Stability control and traction

Traction control system how it works


Image courtesy of Toyota Canada

In a vehicle that uses reduced engine power to control the rotation of slipping wheels, drivers may experience a pulsation of the gas pedal when traction control is active. This pulsation is normal and is not an indication that something is wrong with the traction control system.

How effective is traction control?

Tests have shown that traction control is effective for reducing wheel slip when accelerating in low-friction conditions (Song and Boo 2000), although this effect is more noticeable in four-wheel drive vehicles than in front-wheel drive vehicles. The same study found that traction control systems that incorporate reductions in engine power to slipping wheels are associated with better stability, but that brake-only systems are suitable for improving the acceleration performance of a vehicle (Song and Boo 2000).

Overall, the effectiveness of traction control to reduce or prevent crashes and injuries has not been well-documented. Nonetheless, due to its often being packaged together with ABS and electronic stability control (ESC), it is reasonable to suggest that driving a vehicle equipped with this trio significantly reduces fatal crash risk by up to 50%.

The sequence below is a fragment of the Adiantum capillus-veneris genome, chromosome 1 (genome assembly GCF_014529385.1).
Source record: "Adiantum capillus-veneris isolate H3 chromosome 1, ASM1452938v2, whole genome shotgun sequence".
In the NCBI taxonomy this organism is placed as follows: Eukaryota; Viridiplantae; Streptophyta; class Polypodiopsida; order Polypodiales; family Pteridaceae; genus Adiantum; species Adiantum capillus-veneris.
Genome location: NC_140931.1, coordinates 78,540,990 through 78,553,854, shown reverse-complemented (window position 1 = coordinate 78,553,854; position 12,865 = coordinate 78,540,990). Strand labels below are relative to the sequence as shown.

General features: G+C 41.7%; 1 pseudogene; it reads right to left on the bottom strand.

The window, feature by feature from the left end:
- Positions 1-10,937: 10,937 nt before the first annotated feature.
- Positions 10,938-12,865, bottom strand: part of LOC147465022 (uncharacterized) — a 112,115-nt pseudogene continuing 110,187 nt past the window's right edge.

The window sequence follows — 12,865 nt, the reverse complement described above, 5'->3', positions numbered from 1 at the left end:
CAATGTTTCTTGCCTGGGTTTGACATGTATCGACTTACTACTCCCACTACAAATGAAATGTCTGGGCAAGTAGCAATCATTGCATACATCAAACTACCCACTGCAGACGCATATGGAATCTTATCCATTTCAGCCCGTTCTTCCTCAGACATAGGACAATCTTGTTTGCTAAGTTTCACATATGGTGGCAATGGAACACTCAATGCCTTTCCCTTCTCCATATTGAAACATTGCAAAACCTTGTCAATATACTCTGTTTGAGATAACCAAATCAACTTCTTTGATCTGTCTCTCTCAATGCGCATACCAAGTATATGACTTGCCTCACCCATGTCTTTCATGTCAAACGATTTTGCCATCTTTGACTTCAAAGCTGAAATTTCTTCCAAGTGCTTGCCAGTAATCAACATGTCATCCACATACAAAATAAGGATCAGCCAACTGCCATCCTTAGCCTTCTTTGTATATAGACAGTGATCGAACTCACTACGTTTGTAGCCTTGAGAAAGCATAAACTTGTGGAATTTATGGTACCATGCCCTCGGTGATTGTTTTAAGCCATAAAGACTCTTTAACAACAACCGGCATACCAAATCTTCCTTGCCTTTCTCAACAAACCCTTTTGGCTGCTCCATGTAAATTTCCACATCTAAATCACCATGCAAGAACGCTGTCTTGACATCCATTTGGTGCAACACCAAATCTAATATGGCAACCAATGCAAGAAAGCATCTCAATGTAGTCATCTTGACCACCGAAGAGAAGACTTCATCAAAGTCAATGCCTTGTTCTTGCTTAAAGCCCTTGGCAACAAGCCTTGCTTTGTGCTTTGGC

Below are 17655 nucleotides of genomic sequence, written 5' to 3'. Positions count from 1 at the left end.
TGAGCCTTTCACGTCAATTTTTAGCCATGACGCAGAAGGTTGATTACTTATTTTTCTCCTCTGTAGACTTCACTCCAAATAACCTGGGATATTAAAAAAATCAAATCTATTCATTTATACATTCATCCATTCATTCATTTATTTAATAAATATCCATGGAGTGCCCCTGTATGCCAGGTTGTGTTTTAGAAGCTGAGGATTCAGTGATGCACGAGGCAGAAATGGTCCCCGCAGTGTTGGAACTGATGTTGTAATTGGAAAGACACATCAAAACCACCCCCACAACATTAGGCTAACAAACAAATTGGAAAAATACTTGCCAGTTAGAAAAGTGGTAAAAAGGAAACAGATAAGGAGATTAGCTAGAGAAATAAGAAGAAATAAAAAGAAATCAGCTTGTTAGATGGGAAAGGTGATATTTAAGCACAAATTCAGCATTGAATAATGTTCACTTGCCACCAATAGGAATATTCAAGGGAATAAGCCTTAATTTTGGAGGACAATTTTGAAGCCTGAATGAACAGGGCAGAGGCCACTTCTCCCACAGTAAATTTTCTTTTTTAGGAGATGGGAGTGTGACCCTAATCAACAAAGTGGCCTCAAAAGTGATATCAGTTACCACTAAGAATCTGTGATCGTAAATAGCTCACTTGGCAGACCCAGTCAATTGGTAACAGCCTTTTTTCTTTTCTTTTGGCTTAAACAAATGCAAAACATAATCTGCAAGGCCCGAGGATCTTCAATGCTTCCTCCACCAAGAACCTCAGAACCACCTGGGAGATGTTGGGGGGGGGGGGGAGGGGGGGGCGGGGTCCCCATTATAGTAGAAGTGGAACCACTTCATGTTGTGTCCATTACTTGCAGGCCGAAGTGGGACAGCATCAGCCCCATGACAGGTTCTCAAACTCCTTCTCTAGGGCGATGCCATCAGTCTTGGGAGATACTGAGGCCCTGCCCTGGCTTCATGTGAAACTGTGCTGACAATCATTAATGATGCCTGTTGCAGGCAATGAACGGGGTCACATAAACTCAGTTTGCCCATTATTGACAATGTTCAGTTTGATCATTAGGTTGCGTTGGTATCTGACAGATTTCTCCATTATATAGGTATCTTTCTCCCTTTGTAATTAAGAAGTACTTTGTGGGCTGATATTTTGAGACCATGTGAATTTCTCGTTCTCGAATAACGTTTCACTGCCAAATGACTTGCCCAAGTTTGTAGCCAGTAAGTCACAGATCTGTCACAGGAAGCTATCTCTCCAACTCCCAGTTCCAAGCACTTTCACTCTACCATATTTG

Does traction control have limitations?

Yes. Like many other safety features, realizing the full benefits of traction control depends on whether or not drivers interact appropriately with it. This means continuing to drive safely and only in conditions where you feel safe driving. Behaviours like speeding, tailgating, and aggressive driving all work against the benefits of traction control. For example, driving too fast for the road conditions increases crash risk, even if your vehicle has traction control, since traction control is not designed to reduce stopping distance. Furthermore, whereas vehicles without traction control may experience a reduction in speed on slippery roads, the same speed reduction might not be observed in vehicles with traction control. As such, traction control might allow vehicles to reach a higher speed than is safe for the road conditions. Because of this, drivers must take extra care to monitor their speed.

It is always important to remain vigilant and focused on the driving task, no matter how many safety features are on the vehicle. Traction control does not help drivers stop faster in slippery conditions, so engaging in any behaviour that lengthens reaction time will have an adverse effect on overall safety. To illustrate, reaction time is increased by driver distraction, fatigue, and alcohol-impairment.

The good news is that the benefits of traction control can be accrued as long as drivers continue to use safe driving practices, caution, and good judgment.



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